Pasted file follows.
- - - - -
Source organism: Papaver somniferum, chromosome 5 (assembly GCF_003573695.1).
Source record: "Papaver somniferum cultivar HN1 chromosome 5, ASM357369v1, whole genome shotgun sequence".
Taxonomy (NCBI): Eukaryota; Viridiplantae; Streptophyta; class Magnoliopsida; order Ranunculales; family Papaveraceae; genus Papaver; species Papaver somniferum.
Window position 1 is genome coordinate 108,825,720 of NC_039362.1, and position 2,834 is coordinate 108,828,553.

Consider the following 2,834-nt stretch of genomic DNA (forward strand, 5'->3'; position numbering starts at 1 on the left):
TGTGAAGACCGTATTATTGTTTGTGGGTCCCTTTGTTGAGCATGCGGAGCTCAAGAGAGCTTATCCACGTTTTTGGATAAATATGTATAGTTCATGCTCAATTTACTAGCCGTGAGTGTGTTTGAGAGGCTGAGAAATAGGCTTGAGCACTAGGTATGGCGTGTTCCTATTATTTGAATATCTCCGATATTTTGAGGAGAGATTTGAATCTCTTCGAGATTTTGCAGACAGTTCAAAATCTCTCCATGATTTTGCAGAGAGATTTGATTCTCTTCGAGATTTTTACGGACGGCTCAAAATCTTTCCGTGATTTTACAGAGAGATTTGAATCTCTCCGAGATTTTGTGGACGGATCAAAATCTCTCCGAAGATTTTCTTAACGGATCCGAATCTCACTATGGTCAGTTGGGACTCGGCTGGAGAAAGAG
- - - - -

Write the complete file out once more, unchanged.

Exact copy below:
Source organism: Papaver somniferum, chromosome 5 (assembly GCF_003573695.1).
Source record: "Papaver somniferum cultivar HN1 chromosome 5, ASM357369v1, whole genome shotgun sequence".
Taxonomy (NCBI): Eukaryota; Viridiplantae; Streptophyta; class Magnoliopsida; order Ranunculales; family Papaveraceae; genus Papaver; species Papaver somniferum.
Window position 1 is genome coordinate 108,825,720 of NC_039362.1, and position 2,834 is coordinate 108,828,553.

Consider the following 2,834-nt stretch of genomic DNA (forward strand, 5'->3'; position numbering starts at 1 on the left):
TGTGAAGACCGTATTATTGTTTGTGGGTCCCTTTGTTGAGCATGCGGAGCTCAAGAGAGCTTATCCACGTTTTTGGATAAATATGTATAGTTCATGCTCAATTTACTAGCCGTGAGTGTGTTTGAGAGGCTGAGAAATAGGCTTGAGCACTAGGTATGGCGTGTTCCTATTATTTGAATATCTCCGATATTTTGAGGAGAGATTTGAATCTCTTCGAGATTTTGCAGACAGTTCAAAATCTCTCCATGATTTTGCAGAGAGATTTGATTCTCTTCGAGATTTTTACGGACGGCTCAAAATCTTTCCGTGATTTTACAGAGAGATTTGAATCTCTCCGAGATTTTGTGGACGGATCAAAATCTCTCCGAAGATTTTCTTAACGGATCCGAATCTCACTATGGTCAGTTGGGACTCGGCTGGAGAAAGAG